FIG. 6 is a block diagram of an exemplary embodiment of the AE/CB array 1 505 a of FIG. 5. The AE/CB array 1 505 a includes action elements AE11 602 a, AE12 602 b, and AE13 602 c; four camera behavior (CB) pointers CB11 pointer 604 a, CB12 pointer 604 b, CB13 pointer 604 c, and CB14 pointer 604 d; and a default CB pointer 606. Each action element 602 includes an action flag 608 and an AE pointer 610. For example, the action element AE11 602 a includes an action flag11 608 a and an associated AE11 pointer 610 a, action element AE12 602 b includes an action flag12 608 b and an associated AE12 pointer 610 b, and action element AE13 602 c includes an action flag13 608 c and an associated AE13 pointer 610 c. The state of the action flag 608 indicates if an action event corresponding to the AE pointer 610 is currently active in the game. For example, if the state of action flag11 608 a is “1,” then the action event corresponding to the AE11 pointer 610 a is currently active in game play. If the state of action flag11 608 a is “0,” then the action event corresponding to the AE11 pointer 610 a is currently not active in game play.

The action flags 608 are dynamic variables. The action generator 204 (FIG. 2) updates the action flags 608 at regular time intervals during game play. For example, a first action event corresponding to the AE11 pointer 610 a may be a fight between tribe 1 and tribe 2, a second action event corresponding to the AE12 pointer 610 b may be a character 1 healing any other character, and a third action event corresponding to the AE13 pointer 610 c may be a discovery of a significant game object or a special game character by tribe 3. When the first action event corresponding to the AE11 pointer 610 a is active during game play, the action generator 204 sets the flag11 608 a to “1.” When the first action event corresponding to the AE11 pointer 610 a is not active during game play, then the action generator 204 sets the flag11 608 a to “0.”

The AE pointer 610 of each action element 602 points to an location corresponding to the given action. In one embodiment of the invention, if the state of the action flag11 608 a is “1” and the state of the action flags 608 b-608 c are “0,” then the CPU 104 selects the action flag11 608 a, and the action generator 204 then executes game instructions located at the AE11 pointer 610 a. In another embodiment of the invention, if more than one action flag 608 has a state of “1,” then the CPU 104 randomly selects one of the action flags 608 with the state of “1,” and the action generator 204 then executes game instructions located at the AE pointer 610 corresponding to the selected action flag 608.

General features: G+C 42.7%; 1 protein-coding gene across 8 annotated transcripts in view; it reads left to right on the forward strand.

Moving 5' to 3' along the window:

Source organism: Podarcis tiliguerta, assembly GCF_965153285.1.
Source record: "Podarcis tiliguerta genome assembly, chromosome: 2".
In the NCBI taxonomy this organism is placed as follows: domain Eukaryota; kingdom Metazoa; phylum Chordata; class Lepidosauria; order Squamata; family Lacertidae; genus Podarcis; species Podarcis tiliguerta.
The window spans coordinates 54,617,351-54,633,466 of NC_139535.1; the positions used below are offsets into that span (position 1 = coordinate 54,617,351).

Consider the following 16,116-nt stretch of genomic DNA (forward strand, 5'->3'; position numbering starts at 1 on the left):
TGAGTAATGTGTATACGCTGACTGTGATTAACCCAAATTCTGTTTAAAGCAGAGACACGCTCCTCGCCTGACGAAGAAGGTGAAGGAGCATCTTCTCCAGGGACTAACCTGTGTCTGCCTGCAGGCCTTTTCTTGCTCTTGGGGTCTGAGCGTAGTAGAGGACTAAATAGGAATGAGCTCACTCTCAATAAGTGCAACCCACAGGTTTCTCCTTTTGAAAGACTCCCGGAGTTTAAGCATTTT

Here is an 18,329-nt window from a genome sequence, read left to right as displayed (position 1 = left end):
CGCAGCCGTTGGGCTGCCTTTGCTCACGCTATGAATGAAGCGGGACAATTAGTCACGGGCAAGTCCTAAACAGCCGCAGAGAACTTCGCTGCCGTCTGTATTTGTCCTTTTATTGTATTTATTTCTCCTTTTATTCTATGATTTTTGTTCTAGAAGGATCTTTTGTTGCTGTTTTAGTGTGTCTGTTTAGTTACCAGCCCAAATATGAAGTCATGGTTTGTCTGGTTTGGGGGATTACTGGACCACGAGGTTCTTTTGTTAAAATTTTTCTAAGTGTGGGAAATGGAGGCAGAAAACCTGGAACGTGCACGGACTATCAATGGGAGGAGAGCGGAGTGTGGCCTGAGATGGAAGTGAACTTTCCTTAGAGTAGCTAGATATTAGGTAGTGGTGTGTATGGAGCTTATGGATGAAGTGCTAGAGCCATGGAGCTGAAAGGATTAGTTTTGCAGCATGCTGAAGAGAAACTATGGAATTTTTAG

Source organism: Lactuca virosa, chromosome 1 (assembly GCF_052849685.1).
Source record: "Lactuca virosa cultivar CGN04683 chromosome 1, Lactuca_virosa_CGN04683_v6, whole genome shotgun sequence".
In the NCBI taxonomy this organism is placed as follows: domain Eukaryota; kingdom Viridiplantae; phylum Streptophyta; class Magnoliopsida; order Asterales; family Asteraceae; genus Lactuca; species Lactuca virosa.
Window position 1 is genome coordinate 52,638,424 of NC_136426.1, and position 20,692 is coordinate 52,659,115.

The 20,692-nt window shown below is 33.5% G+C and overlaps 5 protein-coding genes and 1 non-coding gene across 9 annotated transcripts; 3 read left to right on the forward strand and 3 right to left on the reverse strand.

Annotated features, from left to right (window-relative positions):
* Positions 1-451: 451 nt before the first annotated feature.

Once the CPU 104 has selected the action flag 608 and the corresponding AE pointer 610, the CPU 104 then determines the game world action location of the action event associated with the selected AE pointer 610. Subsequently, the CPU 104 determines a CB pointer 604 randomly. Each CB pointer 604 corresponds to a given camera behavior. Once the CPU 104 selects the CB pointer 604, the camera behavior corresponding to the selected CB pointer 604 is executed by the action generator 204. For example, when the CPU 104 selects the action flag11 608 a, determines an action location corresponding to the action event associated with the AE11 pointer 610 a, and selects the CB12 pointer 604 b, then a user views the action event located at a game world location specified by the action location and associated with the AE11 pointer 610 a, using a camera behavior associated with the CB12 pointer 604 b.